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Books on Sustainability

A comprehensive list of books on topics related to sustainability that won’t only entertain, but also educate.

Awareness is the core of grass-roots environmental movements and is most effectively raised through media ventures, cinema, and written pieces. This list of books on sustainability-related topics are all profound, educational, and entertaining in their own right. Each item listed below is set to inspire you and refuel your passions towards sustainability and the environment as a whole.


Silent Spring

Author: Rachel Carson

Published in 1962, Silent Spring is credited for sounding the alarm on environmental issues related to rampant pesticide use. The novel started a discussion that led to the ban of DDT and even triggered conversation surrounding the need for state and federal environmental regulations. Rachel Carson’s Silent Spring is one of the most transformational and significant pieces of literature in the environmental genre.


The Sixth Extinction: An Unnatural History

Author: Elizabeth Kolbert

A Pulitzer Prize-winning story published in 2014 that evaluates the five mass extinctions throughout history and then claims that we are amidst Earth’s sixth and most devastating extinction yet. Elizabeth backs her claims through a journalistic story of her interactions with different researchers across the world. This novel focuses on the impact that humans are having on biodiversity at large.


Drawdown

Author: Paul Hawken

New York Times Best Seller published in 2017, Drawdown boasts over 5,000 references, sources, and citations put together by about 300 teams of researchers in an effort to provide a comprehensive list of solutions to reverse the effects of climate change. For the novel’s sake, the list was narrowed down to 100 solutions ranked by their effectiveness, resulting in the closest thing that we have to a blueprint to reverse the effects of global warming.


Cradle to Cradle: Remaking the Way We Make Things

Authors: Michael Braungart, William McDonough

Published in 2002, the concept of this novel takes ‘cradle-to-grave’ one step further and insists that products should be designed with end-of-life planned for. The idea is that all products should be able to be upcycled into a new product. In this world, products at the end of their life are no longer wastes, but nutrients.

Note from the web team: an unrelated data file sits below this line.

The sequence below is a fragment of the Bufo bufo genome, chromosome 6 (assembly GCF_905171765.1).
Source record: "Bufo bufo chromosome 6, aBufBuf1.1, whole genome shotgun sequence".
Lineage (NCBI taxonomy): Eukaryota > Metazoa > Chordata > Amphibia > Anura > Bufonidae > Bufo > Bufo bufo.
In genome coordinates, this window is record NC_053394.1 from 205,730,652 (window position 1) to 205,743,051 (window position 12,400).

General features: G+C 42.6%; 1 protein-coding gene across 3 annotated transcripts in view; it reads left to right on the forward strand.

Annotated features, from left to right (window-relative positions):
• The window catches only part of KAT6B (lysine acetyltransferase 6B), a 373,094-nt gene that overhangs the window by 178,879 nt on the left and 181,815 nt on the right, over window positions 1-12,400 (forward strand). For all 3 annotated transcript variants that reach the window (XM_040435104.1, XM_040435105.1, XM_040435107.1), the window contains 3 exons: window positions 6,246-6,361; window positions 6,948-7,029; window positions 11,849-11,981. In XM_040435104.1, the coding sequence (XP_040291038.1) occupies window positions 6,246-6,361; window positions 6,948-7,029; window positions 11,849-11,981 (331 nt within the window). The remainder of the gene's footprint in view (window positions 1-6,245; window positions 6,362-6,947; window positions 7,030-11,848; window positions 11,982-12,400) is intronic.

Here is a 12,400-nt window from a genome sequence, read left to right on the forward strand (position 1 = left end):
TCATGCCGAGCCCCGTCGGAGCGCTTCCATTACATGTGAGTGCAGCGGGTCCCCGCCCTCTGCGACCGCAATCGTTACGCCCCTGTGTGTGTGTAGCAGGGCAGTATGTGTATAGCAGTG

From the Ground Up: Environmental Racism and the Rise of the Environmental Justice Movement

Authors: Luke W. Cole, Sheila R. Foster

Published in the year 2000, this book was inspired by the environmental justice movement of 1994. Bill Clinton’s Executive Order on Environmental Justice sparked a conversation surrounding environmental racism. Particularly, how underprivileged communities are disproportionately affected by environmental hazards such as toxic wastes generated from industrial activities.


Ecological Design

Author: Sim Van Der Ryn

A 1996 novel that triggered discussion amongst city planners, architects, and designers to shift their focus towards green design as we continue to develop our natural world. The book challenges design professionals and provides them with a framework to create an infrastructure that is mutually beneficial to both humans and nature.


Sustainability for the Rest of Us: Your No-Bullsh*t, Five-Point Plan for Saving the Planet

Author: John Pabon

A controversial book written for the average Joe. This novel takes a look at changes that we can make on a personal level in our daily lives to help save the planet. John Pabon tackles topics such as heartlessness as it relates to sustainability, China’s impact on the natural world, how modern-day hippies are tainting the environmental movement, and even overpopulation.


The Responsibility Revolution: How the Next Generation of Businesses Will Win

Authors: Jeffrey Hollender, Bill Breen

Hollender and Breen are leading the way in corporate sustainability as chairman at Seventh Generation. The book interviews other companies that are champions in their own right within the corporate sustainability world to explore how profit doesn’t necessarily need to come at the price of the environment.


Wear No Evil: How to Change the World with Your Wardrobe

Author: Greta Eagan

The clothing industry has long been ridiculed for exploiting child labor and committing other social injustices. This 2014 novel is written by the eco-fashion founder and CEO of Beauty Scripts and takes a close look at the fashion industry as it relates to sustainability. There is a balance been fashion and sustainability to be found in this novel.


Grow Food For Free: The Sustainable, Zero-cost, Low-effort Way to a Bountiful Harvest

Author: Huw Richards

A do-it-yourself and self-help book published in 2020 that obliterates the stigma that healthy fruits and vegetables are only reserved for the wealthy. Huw Richards explains his journey of how he was self-sufficient by growing his own fruits and vegetables for an entire year. Huw summarizes his successes and failures so that you can start growing food of your own. The novel also dives into detail on sustainability as it applies to agriculture.


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